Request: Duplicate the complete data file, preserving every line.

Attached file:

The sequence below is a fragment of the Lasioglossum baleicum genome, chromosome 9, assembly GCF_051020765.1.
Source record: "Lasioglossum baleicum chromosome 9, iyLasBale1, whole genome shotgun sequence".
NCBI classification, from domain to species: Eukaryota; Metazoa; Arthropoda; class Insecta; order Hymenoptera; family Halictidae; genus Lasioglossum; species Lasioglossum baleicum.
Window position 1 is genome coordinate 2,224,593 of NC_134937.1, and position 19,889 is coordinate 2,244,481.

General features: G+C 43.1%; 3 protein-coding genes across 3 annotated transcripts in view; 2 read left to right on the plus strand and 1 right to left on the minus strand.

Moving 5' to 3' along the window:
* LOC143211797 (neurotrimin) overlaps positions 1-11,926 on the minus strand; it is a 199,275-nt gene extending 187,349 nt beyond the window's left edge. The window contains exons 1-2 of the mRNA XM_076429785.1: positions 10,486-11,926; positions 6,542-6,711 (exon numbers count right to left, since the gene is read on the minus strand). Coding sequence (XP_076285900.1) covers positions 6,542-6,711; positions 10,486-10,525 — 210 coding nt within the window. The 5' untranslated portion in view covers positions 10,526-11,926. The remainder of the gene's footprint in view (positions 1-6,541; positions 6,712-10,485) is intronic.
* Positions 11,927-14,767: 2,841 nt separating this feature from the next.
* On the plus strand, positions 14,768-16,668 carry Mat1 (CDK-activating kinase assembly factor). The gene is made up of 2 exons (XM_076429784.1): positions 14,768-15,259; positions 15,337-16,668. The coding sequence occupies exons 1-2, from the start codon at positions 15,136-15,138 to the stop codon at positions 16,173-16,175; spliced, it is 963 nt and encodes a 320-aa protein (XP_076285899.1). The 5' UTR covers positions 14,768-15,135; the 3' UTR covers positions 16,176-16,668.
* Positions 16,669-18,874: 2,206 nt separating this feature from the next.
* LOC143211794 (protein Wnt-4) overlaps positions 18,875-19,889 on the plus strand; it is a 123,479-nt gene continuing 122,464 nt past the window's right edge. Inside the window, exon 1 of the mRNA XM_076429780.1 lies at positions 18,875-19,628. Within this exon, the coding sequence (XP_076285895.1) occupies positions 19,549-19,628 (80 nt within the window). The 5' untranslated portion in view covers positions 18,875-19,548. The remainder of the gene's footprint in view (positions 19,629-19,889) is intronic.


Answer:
The sequence below is a fragment of the Lasioglossum baleicum genome, chromosome 9, assembly GCF_051020765.1.
Source record: "Lasioglossum baleicum chromosome 9, iyLasBale1, whole genome shotgun sequence".
NCBI classification, from domain to species: Eukaryota; Metazoa; Arthropoda; class Insecta; order Hymenoptera; family Halictidae; genus Lasioglossum; species Lasioglossum baleicum.
Window position 1 is genome coordinate 2,224,593 of NC_134937.1, and position 19,889 is coordinate 2,244,481.

General features: G+C 43.1%; 3 protein-coding genes across 3 annotated transcripts in view; 2 read left to right on the plus strand and 1 right to left on the minus strand.

Moving 5' to 3' along the window:
* LOC143211797 (neurotrimin) overlaps positions 1-11,926 on the minus strand; it is a 199,275-nt gene extending 187,349 nt beyond the window's left edge. The window contains exons 1-2 of the mRNA XM_076429785.1: positions 10,486-11,926; positions 6,542-6,711 (exon numbers count right to left, since the gene is read on the minus strand). Coding sequence (XP_076285900.1) covers positions 6,542-6,711; positions 10,486-10,525 — 210 coding nt within the window. The 5' untranslated portion in view covers positions 10,526-11,926. The remainder of the gene's footprint in view (positions 1-6,541; positions 6,712-10,485) is intronic.
* Positions 11,927-14,767: 2,841 nt separating this feature from the next.
* On the plus strand, positions 14,768-16,668 carry Mat1 (CDK-activating kinase assembly factor). The gene is made up of 2 exons (XM_076429784.1): positions 14,768-15,259; positions 15,337-16,668. The coding sequence occupies exons 1-2, from the start codon at positions 15,136-15,138 to the stop codon at positions 16,173-16,175; spliced, it is 963 nt and encodes a 320-aa protein (XP_076285899.1). The 5' UTR covers positions 14,768-15,135; the 3' UTR covers positions 16,176-16,668.
* Positions 16,669-18,874: 2,206 nt separating this feature from the next.
* LOC143211794 (protein Wnt-4) overlaps positions 18,875-19,889 on the plus strand; it is a 123,479-nt gene continuing 122,464 nt past the window's right edge. Inside the window, exon 1 of the mRNA XM_076429780.1 lies at positions 18,875-19,628. Within this exon, the coding sequence (XP_076285895.1) occupies positions 19,549-19,628 (80 nt within the window). The 5' untranslated portion in view covers positions 18,875-19,548. The remainder of the gene's footprint in view (positions 19,629-19,889) is intronic.